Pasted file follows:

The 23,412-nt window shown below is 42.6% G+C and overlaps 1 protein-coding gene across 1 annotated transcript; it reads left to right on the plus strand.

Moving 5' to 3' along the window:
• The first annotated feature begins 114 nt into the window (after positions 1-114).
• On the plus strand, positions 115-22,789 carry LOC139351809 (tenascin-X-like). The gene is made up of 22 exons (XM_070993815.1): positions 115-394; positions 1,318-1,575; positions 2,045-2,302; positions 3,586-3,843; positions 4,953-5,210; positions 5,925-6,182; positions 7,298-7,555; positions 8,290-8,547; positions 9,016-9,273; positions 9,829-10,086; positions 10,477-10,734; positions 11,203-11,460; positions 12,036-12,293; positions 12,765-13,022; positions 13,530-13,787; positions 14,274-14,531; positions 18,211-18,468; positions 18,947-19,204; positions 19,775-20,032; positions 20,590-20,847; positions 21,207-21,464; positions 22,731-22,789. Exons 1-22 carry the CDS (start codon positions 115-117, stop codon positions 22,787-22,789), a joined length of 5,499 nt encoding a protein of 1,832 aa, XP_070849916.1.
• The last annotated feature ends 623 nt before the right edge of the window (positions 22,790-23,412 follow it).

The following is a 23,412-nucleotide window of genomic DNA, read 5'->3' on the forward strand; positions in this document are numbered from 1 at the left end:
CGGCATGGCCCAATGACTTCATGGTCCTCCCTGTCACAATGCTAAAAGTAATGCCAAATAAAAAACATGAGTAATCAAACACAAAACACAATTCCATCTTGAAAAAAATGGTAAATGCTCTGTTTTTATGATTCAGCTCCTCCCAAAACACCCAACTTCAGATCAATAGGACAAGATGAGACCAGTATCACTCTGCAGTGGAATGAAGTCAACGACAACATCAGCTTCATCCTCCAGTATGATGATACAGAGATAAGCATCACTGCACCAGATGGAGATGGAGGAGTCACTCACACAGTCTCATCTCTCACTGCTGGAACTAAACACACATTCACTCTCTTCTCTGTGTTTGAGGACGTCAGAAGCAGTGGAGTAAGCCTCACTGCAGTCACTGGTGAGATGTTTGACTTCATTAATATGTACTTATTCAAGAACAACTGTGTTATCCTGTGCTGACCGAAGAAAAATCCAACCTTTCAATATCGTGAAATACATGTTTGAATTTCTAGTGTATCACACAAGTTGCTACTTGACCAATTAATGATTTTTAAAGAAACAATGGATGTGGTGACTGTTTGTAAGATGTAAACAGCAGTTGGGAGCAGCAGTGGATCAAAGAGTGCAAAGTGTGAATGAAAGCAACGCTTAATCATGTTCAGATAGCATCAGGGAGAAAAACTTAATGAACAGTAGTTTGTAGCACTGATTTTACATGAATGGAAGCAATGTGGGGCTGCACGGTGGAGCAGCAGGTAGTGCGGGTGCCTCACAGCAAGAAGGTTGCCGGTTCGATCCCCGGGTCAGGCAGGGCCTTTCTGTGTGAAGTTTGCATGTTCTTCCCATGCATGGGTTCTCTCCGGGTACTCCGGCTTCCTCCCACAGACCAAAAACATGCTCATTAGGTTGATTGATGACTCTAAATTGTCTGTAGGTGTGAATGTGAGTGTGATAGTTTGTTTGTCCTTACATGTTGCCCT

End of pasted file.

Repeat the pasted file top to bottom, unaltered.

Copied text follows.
The 23,412-nt window shown below is 42.6% G+C and overlaps 1 protein-coding gene across 1 annotated transcript; it reads left to right on the plus strand.

Moving 5' to 3' along the window:
• The first annotated feature begins 114 nt into the window (after positions 1-114).
• On the plus strand, positions 115-22,789 carry LOC139351809 (tenascin-X-like). The gene is made up of 22 exons (XM_070993815.1): positions 115-394; positions 1,318-1,575; positions 2,045-2,302; positions 3,586-3,843; positions 4,953-5,210; positions 5,925-6,182; positions 7,298-7,555; positions 8,290-8,547; positions 9,016-9,273; positions 9,829-10,086; positions 10,477-10,734; positions 11,203-11,460; positions 12,036-12,293; positions 12,765-13,022; positions 13,530-13,787; positions 14,274-14,531; positions 18,211-18,468; positions 18,947-19,204; positions 19,775-20,032; positions 20,590-20,847; positions 21,207-21,464; positions 22,731-22,789. Exons 1-22 carry the CDS (start codon positions 115-117, stop codon positions 22,787-22,789), a joined length of 5,499 nt encoding a protein of 1,832 aa, XP_070849916.1.
• The last annotated feature ends 623 nt before the right edge of the window (positions 22,790-23,412 follow it).

The following is a 23,412-nucleotide window of genomic DNA, read 5'->3' on the forward strand; positions in this document are numbered from 1 at the left end:
CGGCATGGCCCAATGACTTCATGGTCCTCCCTGTCACAATGCTAAAAGTAATGCCAAATAAAAAACATGAGTAATCAAACACAAAACACAATTCCATCTTGAAAAAAATGGTAAATGCTCTGTTTTTATGATTCAGCTCCTCCCAAAACACCCAACTTCAGATCAATAGGACAAGATGAGACCAGTATCACTCTGCAGTGGAATGAAGTCAACGACAACATCAGCTTCATCCTCCAGTATGATGATACAGAGATAAGCATCACTGCACCAGATGGAGATGGAGGAGTCACTCACACAGTCTCATCTCTCACTGCTGGAACTAAACACACATTCACTCTCTTCTCTGTGTTTGAGGACGTCAGAAGCAGTGGAGTAAGCCTCACTGCAGTCACTGGTGAGATGTTTGACTTCATTAATATGTACTTATTCAAGAACAACTGTGTTATCCTGTGCTGACCGAAGAAAAATCCAACCTTTCAATATCGTGAAATACATGTTTGAATTTCTAGTGTATCACACAAGTTGCTACTTGACCAATTAATGATTTTTAAAGAAACAATGGATGTGGTGACTGTTTGTAAGATGTAAACAGCAGTTGGGAGCAGCAGTGGATCAAAGAGTGCAAAGTGTGAATGAAAGCAACGCTTAATCATGTTCAGATAGCATCAGGGAGAAAAACTTAATGAACAGTAGTTTGTAGCACTGATTTTACATGAATGGAAGCAATGTGGGGCTGCACGGTGGAGCAGCAGGTAGTGCGGGTGCCTCACAGCAAGAAGGTTGCCGGTTCGATCCCCGGGTCAGGCAGGGCCTTTCTGTGTGAAGTTTGCATGTTCTTCCCATGCATGGGTTCTCTCCGGGTACTCCGGCTTCCTCCCACAGACCAAAAACATGCTCATTAGGTTGATTGATGACTCTAAATTGTCTGTAGGTGTGAATGTGAGTGTGATAGTTTGTTTGTCCTTACATGTTGCCCT